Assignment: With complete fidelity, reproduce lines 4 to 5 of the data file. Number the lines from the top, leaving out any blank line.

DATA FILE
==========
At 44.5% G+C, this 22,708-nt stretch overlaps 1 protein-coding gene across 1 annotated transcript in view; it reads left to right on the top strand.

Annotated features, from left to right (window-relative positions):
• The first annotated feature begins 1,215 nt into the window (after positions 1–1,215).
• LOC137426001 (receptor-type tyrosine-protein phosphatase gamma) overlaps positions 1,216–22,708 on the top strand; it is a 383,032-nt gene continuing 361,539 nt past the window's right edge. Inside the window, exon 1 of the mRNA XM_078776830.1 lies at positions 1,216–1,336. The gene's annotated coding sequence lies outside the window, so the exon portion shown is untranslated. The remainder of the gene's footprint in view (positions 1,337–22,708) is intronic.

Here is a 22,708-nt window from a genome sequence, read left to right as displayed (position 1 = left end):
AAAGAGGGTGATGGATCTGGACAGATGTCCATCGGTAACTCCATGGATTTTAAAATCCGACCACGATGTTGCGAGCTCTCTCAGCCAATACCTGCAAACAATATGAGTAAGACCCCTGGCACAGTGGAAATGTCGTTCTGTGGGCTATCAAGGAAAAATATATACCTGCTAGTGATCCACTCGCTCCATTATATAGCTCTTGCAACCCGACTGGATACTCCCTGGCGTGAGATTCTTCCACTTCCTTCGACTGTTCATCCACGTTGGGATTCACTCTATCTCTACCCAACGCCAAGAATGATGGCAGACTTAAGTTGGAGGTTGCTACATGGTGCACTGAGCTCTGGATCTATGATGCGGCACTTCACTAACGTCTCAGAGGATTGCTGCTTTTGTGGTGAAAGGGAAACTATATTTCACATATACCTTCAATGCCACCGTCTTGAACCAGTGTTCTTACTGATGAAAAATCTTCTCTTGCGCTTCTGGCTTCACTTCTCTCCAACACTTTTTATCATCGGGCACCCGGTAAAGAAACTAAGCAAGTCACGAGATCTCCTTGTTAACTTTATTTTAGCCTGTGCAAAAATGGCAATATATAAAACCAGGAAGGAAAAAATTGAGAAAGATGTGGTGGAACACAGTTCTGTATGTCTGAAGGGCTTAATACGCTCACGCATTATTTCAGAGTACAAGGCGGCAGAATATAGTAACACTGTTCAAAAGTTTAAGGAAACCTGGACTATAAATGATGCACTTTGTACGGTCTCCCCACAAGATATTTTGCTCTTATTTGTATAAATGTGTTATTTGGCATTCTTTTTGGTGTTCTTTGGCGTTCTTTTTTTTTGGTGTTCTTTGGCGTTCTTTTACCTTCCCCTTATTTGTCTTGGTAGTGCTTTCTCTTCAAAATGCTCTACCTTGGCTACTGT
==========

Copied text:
• LOC137426001 (receptor-type tyrosine-protein phosphatase gamma) overlaps positions 1,216–22,708 on the top strand; it is a 383,032-nt gene continuing 361,539 nt past the window's right edge. Inside the window, exon 1 of the mRNA XM_078776830.1 lies at positions 1,216–1,336. The gene's annotated coding sequence lies outside the window, so the exon portion shown is untranslated. The remainder of the gene's footprint in view (positions 1,337–22,708) is intronic.

Here is a 22,708-nt window from a genome sequence, read left to right as displayed (position 1 = left end):